Is the museum taking a stance in this conversation about public housing? 

We aren’t taking a stance. A museum by definition can’t take a stance. You would lose your non-profit status. There is a museum of the Holocaust and there’s the Lower East Side Tenement Museum in New York. Those are museums that raise consciousness about things that people should be thinking about. I think the museum is the right place to hear that debate about public housing. There are people who might think that the transformation of public housing as it occurred in Chicago is the right way to do it. There are people who say there should not be public housing in the first place, period. In fact, those opinions were part of how public housing got developed. If there weren’t those other voices, public housing might look different today. There has always been a debate.

But what happens is that most people in their leisure time go to an art museum or maybe the symphony. We think that just as people are now using their leisure time to learn about the Holocaust and tenements, there could also be a place where we think about our neighbors who are poor and the housing crisis that’s striking many people of all economic groups, and how public housing fits into that future of our country.

What can we expect the museum to look like? 

It will be a mix of experiences. The core of it is modeled on the Tenement Museum, which is an experience of domestic life, literal apartments. We’ve been doing oral histories of three different families across three generations for the project. We’re doing the work now to figure out how their memories fit into the history of policy and design. If a Jewish family that kept kosher moved into the building when it was new, and in a never-cooked-in-before kitchen, that was very important. The problem of units and design comes out. In the fifties you have the changing social policies with the political decisions to divert money from cities to suburbs, and so even though in the fifties the building is still more than fifty percent white, and an Italian family is living there, you get a sense that it is very different from the thirties when there was still a hopefulness in public housing during the Great Depression. During the fifties when people started moving to suburbs, there were still white people who were poor, and they remember feeling that there was stigma attached to living in public housing that didn’t exist in the thirties because of different times, different history. And then in the sixties and seventies, the black families living there were very happy to be there because there weren’t a lot of options for working class families. This is a family that’s headed by a preacher. He’s not a poor man by any means. But he can’t move to the suburbs because the suburbs are by law for whites. There’s redlining  and there are forces that don’t allow you to move up. Public housing is a step up for this family. Eventually, they do move out.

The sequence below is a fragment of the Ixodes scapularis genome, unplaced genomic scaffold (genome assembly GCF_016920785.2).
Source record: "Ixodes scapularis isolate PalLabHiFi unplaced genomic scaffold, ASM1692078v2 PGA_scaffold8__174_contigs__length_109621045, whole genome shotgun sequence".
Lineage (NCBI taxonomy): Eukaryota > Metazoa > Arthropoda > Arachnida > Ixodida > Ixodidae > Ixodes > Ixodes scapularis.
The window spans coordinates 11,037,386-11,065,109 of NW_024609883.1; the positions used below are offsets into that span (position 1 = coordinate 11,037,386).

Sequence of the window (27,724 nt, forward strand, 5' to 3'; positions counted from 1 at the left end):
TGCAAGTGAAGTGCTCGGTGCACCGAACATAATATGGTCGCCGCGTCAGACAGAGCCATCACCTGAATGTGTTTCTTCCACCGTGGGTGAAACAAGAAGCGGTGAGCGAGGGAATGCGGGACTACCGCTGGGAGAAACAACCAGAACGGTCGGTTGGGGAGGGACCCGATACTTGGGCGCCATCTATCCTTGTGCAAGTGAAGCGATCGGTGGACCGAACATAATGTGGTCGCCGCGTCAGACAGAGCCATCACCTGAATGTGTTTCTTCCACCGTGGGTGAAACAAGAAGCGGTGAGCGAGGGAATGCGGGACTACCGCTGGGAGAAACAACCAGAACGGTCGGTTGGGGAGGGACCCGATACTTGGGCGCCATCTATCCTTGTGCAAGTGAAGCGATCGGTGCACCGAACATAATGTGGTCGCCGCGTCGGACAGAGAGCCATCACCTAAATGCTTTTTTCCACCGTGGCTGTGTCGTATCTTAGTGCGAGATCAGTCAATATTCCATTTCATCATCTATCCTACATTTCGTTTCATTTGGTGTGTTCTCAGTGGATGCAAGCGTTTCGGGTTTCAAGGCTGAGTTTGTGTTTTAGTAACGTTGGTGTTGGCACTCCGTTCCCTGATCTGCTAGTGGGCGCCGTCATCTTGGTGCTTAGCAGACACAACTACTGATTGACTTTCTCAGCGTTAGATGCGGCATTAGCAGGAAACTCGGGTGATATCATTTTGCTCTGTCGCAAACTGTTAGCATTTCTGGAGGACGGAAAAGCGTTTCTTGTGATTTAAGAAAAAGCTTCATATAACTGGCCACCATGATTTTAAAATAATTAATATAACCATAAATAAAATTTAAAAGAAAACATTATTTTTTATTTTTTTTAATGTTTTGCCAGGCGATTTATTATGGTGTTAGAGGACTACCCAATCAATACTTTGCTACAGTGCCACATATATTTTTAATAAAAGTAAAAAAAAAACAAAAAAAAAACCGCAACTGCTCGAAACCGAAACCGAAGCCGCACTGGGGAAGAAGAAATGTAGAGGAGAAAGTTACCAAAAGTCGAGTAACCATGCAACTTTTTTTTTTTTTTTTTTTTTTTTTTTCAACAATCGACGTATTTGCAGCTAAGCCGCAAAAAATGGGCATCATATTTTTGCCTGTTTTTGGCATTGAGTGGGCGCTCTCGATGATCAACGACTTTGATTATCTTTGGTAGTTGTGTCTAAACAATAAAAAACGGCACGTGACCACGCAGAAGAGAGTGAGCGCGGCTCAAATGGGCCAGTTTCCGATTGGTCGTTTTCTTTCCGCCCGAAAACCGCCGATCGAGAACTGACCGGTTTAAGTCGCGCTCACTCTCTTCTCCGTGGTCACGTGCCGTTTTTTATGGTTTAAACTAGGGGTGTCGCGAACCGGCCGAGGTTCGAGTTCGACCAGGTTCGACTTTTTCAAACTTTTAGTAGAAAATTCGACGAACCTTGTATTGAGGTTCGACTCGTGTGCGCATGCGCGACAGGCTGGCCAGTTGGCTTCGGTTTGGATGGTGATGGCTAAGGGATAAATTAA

So that’s the core experience. But then we’ll have all the things we do around the city now, like exhibits about music or architecture, or a conversation about the future of public housing. We’ll have spaces in this building for those things to happen and then our offices will be there too. So it’s kind of just like coming home. We will make an announcement for the time frame of the construction in the spring. We are in the midst of processing with the CHA (Chicago Housing Authority), which still owns the property. We’ve done about fifty percent of the fundraising we need. We have a little over three million dollars, and we are negotiating how we can start putting that money to work, building up at least a part of it so we can start giving apartment tours. Once they agree to transfer the property, then the clock starts ticking for construction, and when it will actually open depends on when those things occur. We’re hopeful that it will actually be in 2014. If that were to happen, it would certainly be toward the end of 2014.

What are some of the challenges in creating this museum? 

I think not everyone gets it. When you say “public housing museum,” people say, “I know there are art museums and maybe history museums, but why a museum of a history that seems in the mind’s eye to be about something that’s bad?” So I think there’s a challenge in getting people to see what we see before there’s a museum and to challenge the preconceptions when there’s nothing there yet. So we try to do our programming and put up sample exhibits to get our story out there, and I think we have met the challenge. But it takes some convincing to get people to see our vision, and I think we are well on our way.